Heart Health

published : 2023-09-13

Want a more accurate blood pressure reading? Try lying down when it's taken, new study suggests

Research from American Heart Association compared readings taken while people were seated and lying down

A photo of a person lying down while a healthcare professional takes their blood pressure. (Photo taken with Canon EOS R)

Lying down while getting your blood pressure taken could result in a more accurate reading, according to new findings presented at the American Heart Association (AHA)'s Hypertension Scientific Sessions 2023 on Saturday in Boston.

Researchers found that among people with high blood pressure, the readings more accurately predicted future stroke, heart issues and death when people were lying down compared to those who were sitting, according to a press release from the AHA.

These are preliminary findings and have not yet been published in a peer-reviewed medical journal, the AHA noted.

Senior study researcher Dr. Stephen Juraschek — who's also a general internist at Beth Israel Deaconess Medical Center in Boston and an associate professor at Harvard Medical School — said in the release that the findings, which he found surprising, could help physicians better identify patients who need treatment.

"Normal" blood pressure for adults is a systolic reading of less than 120 mmHg and a diastolic reading under 80 mmHg, according to the AHA and American College of Cardiology.

Blood pressure fluctuates throughout the day, which is why nighttime measurements are most reliable, Juraschek said.

For this study, researchers analyzed the readings of 11,369 participants in the Atherosclerosis Risk in Communities Study, who had their blood pressure taken both while in a supine position and a seated position.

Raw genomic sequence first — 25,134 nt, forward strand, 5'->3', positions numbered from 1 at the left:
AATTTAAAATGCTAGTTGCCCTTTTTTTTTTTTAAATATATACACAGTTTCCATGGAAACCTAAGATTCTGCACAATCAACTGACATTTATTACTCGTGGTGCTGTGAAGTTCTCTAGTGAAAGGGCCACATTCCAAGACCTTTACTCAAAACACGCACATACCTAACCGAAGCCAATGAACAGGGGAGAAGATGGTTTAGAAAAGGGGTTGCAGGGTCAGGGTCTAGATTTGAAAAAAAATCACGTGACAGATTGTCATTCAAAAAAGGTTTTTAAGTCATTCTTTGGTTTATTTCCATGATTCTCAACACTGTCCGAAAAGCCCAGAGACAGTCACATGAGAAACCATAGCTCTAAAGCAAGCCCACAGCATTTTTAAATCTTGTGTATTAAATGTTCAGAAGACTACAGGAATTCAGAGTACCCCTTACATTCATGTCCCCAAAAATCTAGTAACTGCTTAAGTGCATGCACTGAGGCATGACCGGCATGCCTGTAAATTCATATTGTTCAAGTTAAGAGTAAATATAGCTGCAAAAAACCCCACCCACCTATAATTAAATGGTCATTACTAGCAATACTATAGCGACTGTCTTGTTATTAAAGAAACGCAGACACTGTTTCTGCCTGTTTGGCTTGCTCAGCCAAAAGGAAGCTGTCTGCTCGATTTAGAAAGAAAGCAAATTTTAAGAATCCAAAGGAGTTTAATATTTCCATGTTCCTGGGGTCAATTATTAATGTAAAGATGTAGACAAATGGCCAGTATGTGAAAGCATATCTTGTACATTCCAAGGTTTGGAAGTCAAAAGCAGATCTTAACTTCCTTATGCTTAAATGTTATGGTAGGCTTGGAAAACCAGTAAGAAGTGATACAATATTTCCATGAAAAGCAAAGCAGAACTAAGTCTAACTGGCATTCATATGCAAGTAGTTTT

The participants, who averaged 54 years of age, were followed for a period of 25-28 years.

Those with previous heart issues or stroke were excluded from the study.

A close-up shot of a blood pressure monitor showing a reading while the person is seated. (Photo taken with Nikon D850)

People who had high blood pressure only while lying down had a 53% greater risk of developing coronary heart disease, a 51% higher risk of heart failure, a 62% higher risk of stroke and a 34% greater chance of all-cause mortality — compared to people who had normal blood pressure both while sitting and lying down.

Dr. Marc Siegel, clinical professor of medicine at NYU Langone Medical Center and a medical contributor, was not involved in the research but shared comment on its findings.

He said this appears to be a "well-done study over many years."

When sitting or standing, gravity may lower the blood pressure, resulting in a reading that is not as accurate, Siegel noted.

"Lying down is more consistent with your actual blood pressure, which predicts heart attack and stroke risk, both of which are higher when the blood pressure is high," the doctor added.

This study suggests that supine blood pressure may be one explanation, as it has as much impact on long-term cardiovascular outcome as seated blood pressure," said Dr. Wanpen Vongpatanasin, a professor of medicine at UT Southwestern Medical Center in Dallas, Texas, in the AHA’s press release.

Vongpatanasin was not involved in the study.

The findings suggest that physicians might miss high blood pressure if they're only taking the measure from patients who are in a seated position, Juraschek said.

More research is needed to confirm this hypothesis, the doctor added.

A group of researchers analyzing data from the Atherosclerosis Risk in Communities Study. (Photo taken with Sony Alpha a7 III)

One limitation of the study is that patients were lying down for about 20 minutes — which is not a typical occurrence in a doctor’s office.

There could also be other reasons that contributed to the more accurate readings among supine patients, Juraschek noted, including the fact that people are more relaxed while lying down and that fluids are distributed differently in various positions.

"I do think this is a simple enough assessment that people could be empowered to check on their own, and people could use it in screening as well," Vongpatanasin added.

Fox News Digital reached out to the lead study author for comment.

Melissa Rudy is health editor and a member of the lifestyle team at Fox News Digital.

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